Wormwood Scrubs – still ‘filthy and unsafe’

Pin It

On 1 September the Prisons Inspectorate published its report into an unannounced inspection of Wormwood Scrubs. The inspectorate found that the prison was a dirty and dangerous place to be locked up. Such criticism is nothing new, and the west London prison has an invidious history of brutalising prisoners, both directly, through the violent, thuggish behaviour of some of the staff, and indirectly, by requiring them to live in unhygienic, overcrowded conditions. NICKI JAMESON reports.

History

HMP Wormwood Scrubs was built between 1875 and 1891 by convicts held at the soon-to-be-closed Millbank prison. Originally it held both men and women – the women’s cells on D wing being slightly smaller than the men’s. In 1966, following the government’s rejection of the Mountbatten Report recommendation that all high security prisoners should be located in a single establishment, the Scrubs was designated as one of the small number of ‘dispersal prisons’ which would share this function. As a result, Irish political prisoners were held there throughout the 1970s and 1980s. In 1979 a 60-strong riot squad of specially trained prison officers was used to break up a peaceful protest led by Irish prisoners.

Today, the prison is no longer high security and holds 1,200 remand prisoners going to and from London courts and prisoners serving short sentences or due for release to the local area. 31% of prisoners are foreign nationals, of whom approximately 50 are detained solely under immigration legislation.

Brutality exposed*

In March 1998, The Guardian reported on its front page that a dossier detailing allegations of systematic brutality by Wormwood Scrubs staff against over 50 prisoners during the preceding year had been compiled by solicitor Daniel Machover, and delivered to the then Chief Inspector of Prisons, David Ramsbotham. The story led to a blaze of publicity around abuses in the Scrubs during the previous decade and set off a chain of criminal and civil litigation. In December 2003 The Guardian reported that following these legal proceedings the Prison Service had admitted 14 prisoners had been assaulted and had paid out £2m in compensation, including £100,000 to a prisoner who was raped by a member of staff. ‘In one incident, an Irish inmate was choked as eight officers beat him, with one shouting for him to call him “English master”. Others were left with broken bones; one was so terrified that he slashed his wrists. On several occasions officers psychologically tortured prisoners by threatening to hang them.’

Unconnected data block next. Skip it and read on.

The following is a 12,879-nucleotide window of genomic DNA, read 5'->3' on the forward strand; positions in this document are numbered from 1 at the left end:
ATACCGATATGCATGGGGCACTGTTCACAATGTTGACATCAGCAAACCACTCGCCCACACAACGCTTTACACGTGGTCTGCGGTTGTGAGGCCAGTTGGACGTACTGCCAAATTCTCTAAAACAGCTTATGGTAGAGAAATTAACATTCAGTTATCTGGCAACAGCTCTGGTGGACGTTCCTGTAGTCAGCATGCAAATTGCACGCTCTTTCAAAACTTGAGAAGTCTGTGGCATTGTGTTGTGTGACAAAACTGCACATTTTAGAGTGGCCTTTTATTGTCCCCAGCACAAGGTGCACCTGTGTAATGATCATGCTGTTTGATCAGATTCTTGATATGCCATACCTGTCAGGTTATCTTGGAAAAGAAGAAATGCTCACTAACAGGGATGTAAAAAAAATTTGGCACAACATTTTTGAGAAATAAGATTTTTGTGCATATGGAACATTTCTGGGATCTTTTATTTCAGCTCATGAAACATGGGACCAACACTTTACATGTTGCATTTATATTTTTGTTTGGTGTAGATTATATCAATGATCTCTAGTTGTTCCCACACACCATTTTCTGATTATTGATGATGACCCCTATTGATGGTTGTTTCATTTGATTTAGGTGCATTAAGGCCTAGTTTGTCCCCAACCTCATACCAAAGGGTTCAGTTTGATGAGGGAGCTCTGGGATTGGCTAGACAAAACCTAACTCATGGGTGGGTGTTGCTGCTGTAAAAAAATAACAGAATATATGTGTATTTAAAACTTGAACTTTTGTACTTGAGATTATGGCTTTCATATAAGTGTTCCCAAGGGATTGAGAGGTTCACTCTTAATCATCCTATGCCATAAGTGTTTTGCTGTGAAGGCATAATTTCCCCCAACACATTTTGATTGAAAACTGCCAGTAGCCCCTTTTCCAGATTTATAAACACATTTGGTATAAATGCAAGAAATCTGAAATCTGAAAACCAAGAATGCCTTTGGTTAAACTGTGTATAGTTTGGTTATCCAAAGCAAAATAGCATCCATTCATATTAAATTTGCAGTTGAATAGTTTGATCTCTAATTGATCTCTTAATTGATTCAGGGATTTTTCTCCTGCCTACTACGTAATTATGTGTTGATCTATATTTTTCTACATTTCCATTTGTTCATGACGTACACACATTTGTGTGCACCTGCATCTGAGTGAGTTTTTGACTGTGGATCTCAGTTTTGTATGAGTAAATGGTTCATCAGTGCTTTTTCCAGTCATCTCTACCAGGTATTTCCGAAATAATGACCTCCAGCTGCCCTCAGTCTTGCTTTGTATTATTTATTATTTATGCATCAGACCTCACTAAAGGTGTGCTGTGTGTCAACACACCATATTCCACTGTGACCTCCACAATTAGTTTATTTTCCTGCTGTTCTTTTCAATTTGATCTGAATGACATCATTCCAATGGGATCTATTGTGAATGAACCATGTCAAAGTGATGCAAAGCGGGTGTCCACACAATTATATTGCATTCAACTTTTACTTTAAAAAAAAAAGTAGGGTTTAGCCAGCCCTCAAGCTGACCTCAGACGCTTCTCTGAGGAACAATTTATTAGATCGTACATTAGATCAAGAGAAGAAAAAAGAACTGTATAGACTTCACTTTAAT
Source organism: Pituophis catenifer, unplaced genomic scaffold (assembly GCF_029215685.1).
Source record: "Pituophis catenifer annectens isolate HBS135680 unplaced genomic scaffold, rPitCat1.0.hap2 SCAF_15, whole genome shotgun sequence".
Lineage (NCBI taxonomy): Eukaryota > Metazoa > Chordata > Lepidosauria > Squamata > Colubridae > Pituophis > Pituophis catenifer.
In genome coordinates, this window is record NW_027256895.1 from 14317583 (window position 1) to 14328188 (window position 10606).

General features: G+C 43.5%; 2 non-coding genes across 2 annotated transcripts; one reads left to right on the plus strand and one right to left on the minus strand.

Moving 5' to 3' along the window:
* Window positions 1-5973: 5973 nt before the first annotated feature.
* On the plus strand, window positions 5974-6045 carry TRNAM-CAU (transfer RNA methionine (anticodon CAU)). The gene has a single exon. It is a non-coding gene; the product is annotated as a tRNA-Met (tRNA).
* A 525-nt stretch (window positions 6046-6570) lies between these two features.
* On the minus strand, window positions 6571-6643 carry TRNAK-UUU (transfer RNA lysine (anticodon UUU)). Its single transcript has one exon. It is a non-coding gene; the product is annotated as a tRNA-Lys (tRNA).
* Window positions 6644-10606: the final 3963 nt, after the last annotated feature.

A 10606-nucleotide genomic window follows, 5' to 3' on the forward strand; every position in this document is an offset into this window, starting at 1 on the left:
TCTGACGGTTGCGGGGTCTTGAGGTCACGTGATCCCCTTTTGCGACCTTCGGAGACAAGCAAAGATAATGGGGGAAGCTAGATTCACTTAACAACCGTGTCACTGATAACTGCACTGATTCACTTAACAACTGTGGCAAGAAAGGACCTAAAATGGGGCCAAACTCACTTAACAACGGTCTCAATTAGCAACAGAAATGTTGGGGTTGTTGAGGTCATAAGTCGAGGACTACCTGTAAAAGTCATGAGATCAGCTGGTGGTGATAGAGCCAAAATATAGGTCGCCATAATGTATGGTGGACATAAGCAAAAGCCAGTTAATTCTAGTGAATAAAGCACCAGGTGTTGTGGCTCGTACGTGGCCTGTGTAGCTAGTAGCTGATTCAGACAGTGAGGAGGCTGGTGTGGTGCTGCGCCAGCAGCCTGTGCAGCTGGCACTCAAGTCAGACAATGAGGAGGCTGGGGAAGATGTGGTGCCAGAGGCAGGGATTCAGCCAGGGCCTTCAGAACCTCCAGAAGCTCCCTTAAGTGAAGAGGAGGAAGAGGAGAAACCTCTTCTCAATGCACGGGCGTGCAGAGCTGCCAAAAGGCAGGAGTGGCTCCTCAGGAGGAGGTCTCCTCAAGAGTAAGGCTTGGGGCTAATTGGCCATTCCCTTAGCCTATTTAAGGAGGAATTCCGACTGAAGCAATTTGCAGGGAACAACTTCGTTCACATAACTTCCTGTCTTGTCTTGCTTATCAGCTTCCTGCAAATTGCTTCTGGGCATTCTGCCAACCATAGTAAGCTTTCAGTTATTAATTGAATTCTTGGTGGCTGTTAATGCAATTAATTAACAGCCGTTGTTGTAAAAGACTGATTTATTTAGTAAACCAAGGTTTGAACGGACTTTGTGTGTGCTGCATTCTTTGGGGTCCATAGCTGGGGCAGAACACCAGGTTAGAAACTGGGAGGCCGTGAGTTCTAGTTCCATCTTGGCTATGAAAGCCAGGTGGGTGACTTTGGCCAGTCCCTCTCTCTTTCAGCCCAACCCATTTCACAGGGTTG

The Prison Service then commissioned a former governor to produce a secret report. The report was only made public because the governor, Peter Quinn, was so shocked by what he uncovered. Over a period of nine years, more than 160 prison officers had been involved in inflicting and covering up a regime of torture which included savage beatings, death threats and sexual assault. There was collusion at all levels, with managers blatantly falsifying records – paperwork on the day of one assault recorded the staff on duty as ‘Nobody’, ‘Officer Non-existent and Absent’. Quinn’s review concluded there should be a public inquiry but this was categorically refused by Labour Home Secretary David Blunkett. The Prison Officers Association supported the call for an inquiry, implausibly maintaining that this would exonerate its members who had been unfairly ‘scapegoated’.

Filthy and unsafe

While the level of overt violence and systematic torture since then may have lessened, the Inspectorate team which visited the prison in May 2014 still found the place to be unhygienic, run-down and dangerous: ‘A number of cells designed for one prisoner held two. The standard of cleanliness and furnishings in many cells was unacceptable. Many windows were broken with some exposed shards, graffiti was widespread and many toilets were filthy. Overall living conditions for many prisoners were poor… outside areas were often strewn with rubbish and other areas in the prison grounds were overgrown and looked neglected.’

There was little opportunity to escape the squalid cells: ‘Many prisoners spent too long locked in their cells during the day. Fully employed prisoners were only unlocked for six hours a day during the week. Unemployed prisoners spent considerably more time locked in their cells.’

Nearly half the prisoners the inspectors spoke to said that they had felt unsafe during their stay and 22% felt unsafe at the time of the inspection. Officially documented use of force by staff had doubled since the previous inspection. During the six months prior to the inspection there had been over 100 recorded assaults on staff or prisoners and over a third of prisoners reported victimisation by staff during that period. There had been six suicides since 2011 – five of them in 2013. Some of these incidents had been investigated by the Prisons and Probation Ombudsman, who had made repeated recommendations concerning suicide and self-harm prevention measures, none of which had been implemented.


* Guardian articles by Vikram Dodd, 11 December 2003 and 13 November 2006

Fight Racism! Fight Imperialism! 241 October/November 2014